Low or normal performance?


I’m surprised about the “low” performance of my very simple test code.

__global__ void kernel_test(unsigned long long *iters) {
    atomicAdd(iters, 1);

unsigned long long  *dev_iters = 0;
cudaMallocManaged(&dev_iters, sizeof(unsigned long long));
kernel_test <<< 16*1024*1024,1024 >>> (dev_iters);

This is the code brought to a minumum. I get about 1900 million kernel calls/second on this minimalistic code. I’ve seen real complicated kernel code running about 40000 million kernel calls/second.

Doing something else than an atomic call doesn’t change very much.

# /usr/local/cuda/bin/nvprof ./test_cuda
==67986== NVPROF is profiling process 67986, command: ./test_cuda
==67986== Profiling application: ./test_cuda
==67986== Profiling result:
            Type  Time(%)      Time     Calls       Avg       Min       Max  Name
 GPU activities:   99.99%  8.92801s         1  8.92801s  8.92801s  8.92801s  kernel_test(__int64*)
                    0.01%  724.78us         1  724.78us  724.78us  724.78us  setup_kernel(curandStateXORWOW*, int, unsigned long)
      API calls:   98.16%  8.92901s         2  4.46450s  795.42us  8.92821s  cudaDeviceSynchronize
                    1.58%  143.99ms         1  143.99ms  143.99ms  143.99ms  cudaSetDeviceFlags
                    0.22%  20.307ms         4  5.0768ms  6.9430us  20.281ms  cudaMallocManaged
                    0.03%  2.3663ms         2  1.1831ms  11.782us  2.3545ms  cudaLaunchKernel
                    0.00%  347.55us         1  347.55us  347.55us  347.55us  cuDeviceTotalMem
                    0.00%  230.50us       101  2.2820us     240ns  98.123us  cuDeviceGetAttribute
                    0.00%  195.70us         4  48.923us  10.039us  123.94us  cudaFree
                    0.00%  55.964us         1  55.964us  55.964us  55.964us  cuDeviceGetName
                    0.00%  4.9190us         1  4.9190us  4.9190us  4.9190us  cuDeviceGetPCIBusId
                    0.00%  2.4850us         3     828ns     341ns  1.5530us  cuDeviceGetCount
                    0.00%  1.1020us         2     551ns     271ns     831ns  cuDeviceGet
                    0.00%     401ns         1     401ns     401ns     401ns  cuDeviceGetUuid

==67986== Unified Memory profiling result:
Device "GeForce RTX 2080 SUPER (0)"
   Count  Avg Size  Min Size  Max Size  Total Size  Total Time  Name
       3  21.333KB  4.0000KB  48.000KB  64.00000KB  12.35200us  Device To Host
       1         -         -         -           -  364.0640us  Gpu page fault groups
Total CPU Page faults: 1

Is there something wrong with my test code?

There doesn’t seem to be anything wrong with your code.
The code you run certainly matters. For me, at least, when I change this:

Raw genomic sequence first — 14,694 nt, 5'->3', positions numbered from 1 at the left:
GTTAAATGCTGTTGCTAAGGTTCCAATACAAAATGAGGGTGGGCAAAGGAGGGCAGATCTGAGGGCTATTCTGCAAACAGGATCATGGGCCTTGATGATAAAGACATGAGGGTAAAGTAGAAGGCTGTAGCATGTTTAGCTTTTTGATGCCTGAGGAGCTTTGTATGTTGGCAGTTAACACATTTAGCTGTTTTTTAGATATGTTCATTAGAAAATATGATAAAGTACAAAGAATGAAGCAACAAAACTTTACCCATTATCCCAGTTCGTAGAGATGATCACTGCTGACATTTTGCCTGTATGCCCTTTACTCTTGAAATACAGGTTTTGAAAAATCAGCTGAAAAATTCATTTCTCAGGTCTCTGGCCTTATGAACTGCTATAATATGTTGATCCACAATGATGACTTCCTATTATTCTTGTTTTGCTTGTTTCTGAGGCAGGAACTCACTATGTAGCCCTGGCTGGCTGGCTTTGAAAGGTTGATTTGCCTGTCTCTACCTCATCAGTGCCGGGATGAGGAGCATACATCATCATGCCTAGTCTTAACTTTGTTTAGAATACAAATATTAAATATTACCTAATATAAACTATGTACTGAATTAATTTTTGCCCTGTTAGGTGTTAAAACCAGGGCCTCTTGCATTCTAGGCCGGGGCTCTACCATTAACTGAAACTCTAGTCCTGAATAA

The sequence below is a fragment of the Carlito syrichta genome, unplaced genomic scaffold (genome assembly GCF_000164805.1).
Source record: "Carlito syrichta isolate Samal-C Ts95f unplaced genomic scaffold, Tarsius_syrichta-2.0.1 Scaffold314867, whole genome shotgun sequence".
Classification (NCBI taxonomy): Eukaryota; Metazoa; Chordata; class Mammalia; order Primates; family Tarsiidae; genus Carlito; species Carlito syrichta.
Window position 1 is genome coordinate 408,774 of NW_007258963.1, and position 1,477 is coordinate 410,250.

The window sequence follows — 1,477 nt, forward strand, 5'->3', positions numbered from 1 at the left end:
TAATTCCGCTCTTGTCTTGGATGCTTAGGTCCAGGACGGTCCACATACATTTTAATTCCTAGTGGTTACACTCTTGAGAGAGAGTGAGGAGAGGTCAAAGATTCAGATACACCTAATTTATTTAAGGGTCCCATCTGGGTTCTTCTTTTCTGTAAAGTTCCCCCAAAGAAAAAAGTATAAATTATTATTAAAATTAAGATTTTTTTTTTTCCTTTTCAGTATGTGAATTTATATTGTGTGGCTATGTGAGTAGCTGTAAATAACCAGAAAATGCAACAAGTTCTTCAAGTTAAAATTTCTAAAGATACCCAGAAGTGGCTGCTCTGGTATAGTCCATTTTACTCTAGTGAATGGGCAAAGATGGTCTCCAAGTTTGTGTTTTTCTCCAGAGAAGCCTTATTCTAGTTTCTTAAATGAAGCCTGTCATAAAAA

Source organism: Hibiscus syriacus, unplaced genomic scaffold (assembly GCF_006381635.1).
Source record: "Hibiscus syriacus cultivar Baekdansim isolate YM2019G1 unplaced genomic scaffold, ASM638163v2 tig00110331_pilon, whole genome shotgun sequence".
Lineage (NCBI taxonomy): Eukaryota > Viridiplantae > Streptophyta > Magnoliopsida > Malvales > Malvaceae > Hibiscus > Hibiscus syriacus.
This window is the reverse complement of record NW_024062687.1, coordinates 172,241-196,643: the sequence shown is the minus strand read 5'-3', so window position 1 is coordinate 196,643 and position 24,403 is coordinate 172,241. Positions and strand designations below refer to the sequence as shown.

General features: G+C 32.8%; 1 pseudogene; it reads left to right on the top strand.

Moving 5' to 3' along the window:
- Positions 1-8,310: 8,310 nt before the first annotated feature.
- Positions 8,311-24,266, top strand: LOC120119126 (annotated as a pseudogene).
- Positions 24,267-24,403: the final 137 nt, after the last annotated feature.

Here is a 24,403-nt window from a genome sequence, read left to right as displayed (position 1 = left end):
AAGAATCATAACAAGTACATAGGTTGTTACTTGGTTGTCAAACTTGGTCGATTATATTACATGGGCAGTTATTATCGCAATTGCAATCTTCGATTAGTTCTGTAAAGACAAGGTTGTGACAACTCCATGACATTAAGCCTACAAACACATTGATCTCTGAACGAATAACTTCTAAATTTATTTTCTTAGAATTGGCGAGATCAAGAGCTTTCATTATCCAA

atomicAdd(iters, 1);

to this:


Your code runs a lot (20x) faster. I’m not suggesting that’s a sensible code, but I don’t consider your code to be very sensible. Nevertheless that is roughly the ratio of the two perf numbers you have mentioned. (I personally wouldn’t call this “kernel calls per second” but that’s besides the point.)

And atomics will certainly have a throughput limit.

If you use kernel in the traditional CUDA sense, referring to a __global__ function, you will find that 200,000 kernel calls is the speed of light, because a kernel launch takes 5 microseconds at a minimum (unless something changed with Ampere). So I am not sure what these numbers refer to or what they mean.

The numbers happen to line up with total number of threads executed divided by execution time:

16x1024x1024x1024/8.92801s ~= “1900 Million”

Not suggesting its common parlance or that I would use that sort of characterization, just pointing out an observation.

Shouldn’t this be (*iters)++ ?
With that one, I get about 220.000 million kernel calls/second.
But still not what I expect … see below.

Ok, kernel calls/second might not be the usual parlance (sorry, I’m new in CUDA :), but how shall I phrase my “kernel calls/second” differently/correctly?

Have a look at this here (an example I found):

How is it possible that this software does 23750 MH/s while my simple atomicAdd() code comes up with 1900 (whatever I should call it). Above thread talks about DES, which is far more complicated than one line of atomicAdd() or (*iters)++.

I must be missing something!

Yes, I should have done (*iters)++, and that does indeed slow it down (although its still faster than just the atomic).

I don’t know anything about the performance claims. However a hash is something that can be done entirely “on-chip” on the GPU. Your code (and mine if properly written) are going to do basically one read, and one write, per memory location, and (almost) nothing else.